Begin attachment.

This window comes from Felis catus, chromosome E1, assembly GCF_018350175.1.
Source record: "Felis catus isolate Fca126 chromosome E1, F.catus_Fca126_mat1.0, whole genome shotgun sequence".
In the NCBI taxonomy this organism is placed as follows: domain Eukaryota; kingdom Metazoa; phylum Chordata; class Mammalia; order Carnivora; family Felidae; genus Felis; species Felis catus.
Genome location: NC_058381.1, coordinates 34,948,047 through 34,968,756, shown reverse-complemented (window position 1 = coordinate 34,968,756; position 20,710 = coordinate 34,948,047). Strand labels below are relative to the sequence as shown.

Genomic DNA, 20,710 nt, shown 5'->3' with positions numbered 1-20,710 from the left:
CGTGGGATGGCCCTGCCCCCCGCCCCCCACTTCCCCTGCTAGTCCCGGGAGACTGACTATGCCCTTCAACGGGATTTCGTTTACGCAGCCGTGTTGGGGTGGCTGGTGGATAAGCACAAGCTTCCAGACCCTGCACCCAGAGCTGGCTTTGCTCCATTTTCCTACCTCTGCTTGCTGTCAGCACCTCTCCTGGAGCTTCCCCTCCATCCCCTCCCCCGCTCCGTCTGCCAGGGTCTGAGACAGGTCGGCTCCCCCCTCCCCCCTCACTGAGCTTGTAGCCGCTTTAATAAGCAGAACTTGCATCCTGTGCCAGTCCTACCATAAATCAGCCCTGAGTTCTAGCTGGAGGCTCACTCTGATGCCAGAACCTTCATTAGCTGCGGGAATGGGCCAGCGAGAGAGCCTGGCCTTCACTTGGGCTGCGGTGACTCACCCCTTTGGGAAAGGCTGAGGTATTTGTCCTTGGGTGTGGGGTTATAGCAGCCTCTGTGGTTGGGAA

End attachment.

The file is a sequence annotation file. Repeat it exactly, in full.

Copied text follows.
This window comes from Felis catus, chromosome E1, assembly GCF_018350175.1.
Source record: "Felis catus isolate Fca126 chromosome E1, F.catus_Fca126_mat1.0, whole genome shotgun sequence".
In the NCBI taxonomy this organism is placed as follows: domain Eukaryota; kingdom Metazoa; phylum Chordata; class Mammalia; order Carnivora; family Felidae; genus Felis; species Felis catus.
Genome location: NC_058381.1, coordinates 34,948,047 through 34,968,756, shown reverse-complemented (window position 1 = coordinate 34,968,756; position 20,710 = coordinate 34,948,047). Strand labels below are relative to the sequence as shown.

Genomic DNA, 20,710 nt, shown 5'->3' with positions numbered 1-20,710 from the left:
CGTGGGATGGCCCTGCCCCCCGCCCCCCACTTCCCCTGCTAGTCCCGGGAGACTGACTATGCCCTTCAACGGGATTTCGTTTACGCAGCCGTGTTGGGGTGGCTGGTGGATAAGCACAAGCTTCCAGACCCTGCACCCAGAGCTGGCTTTGCTCCATTTTCCTACCTCTGCTTGCTGTCAGCACCTCTCCTGGAGCTTCCCCTCCATCCCCTCCCCCGCTCCGTCTGCCAGGGTCTGAGACAGGTCGGCTCCCCCCTCCCCCCTCACTGAGCTTGTAGCCGCTTTAATAAGCAGAACTTGCATCCTGTGCCAGTCCTACCATAAATCAGCCCTGAGTTCTAGCTGGAGGCTCACTCTGATGCCAGAACCTTCATTAGCTGCGGGAATGGGCCAGCGAGAGAGCCTGGCCTTCACTTGGGCTGCGGTGACTCACCCCTTTGGGAAAGGCTGAGGTATTTGTCCTTGGGTGTGGGGTTATAGCAGCCTCTGTGGTTGGGAA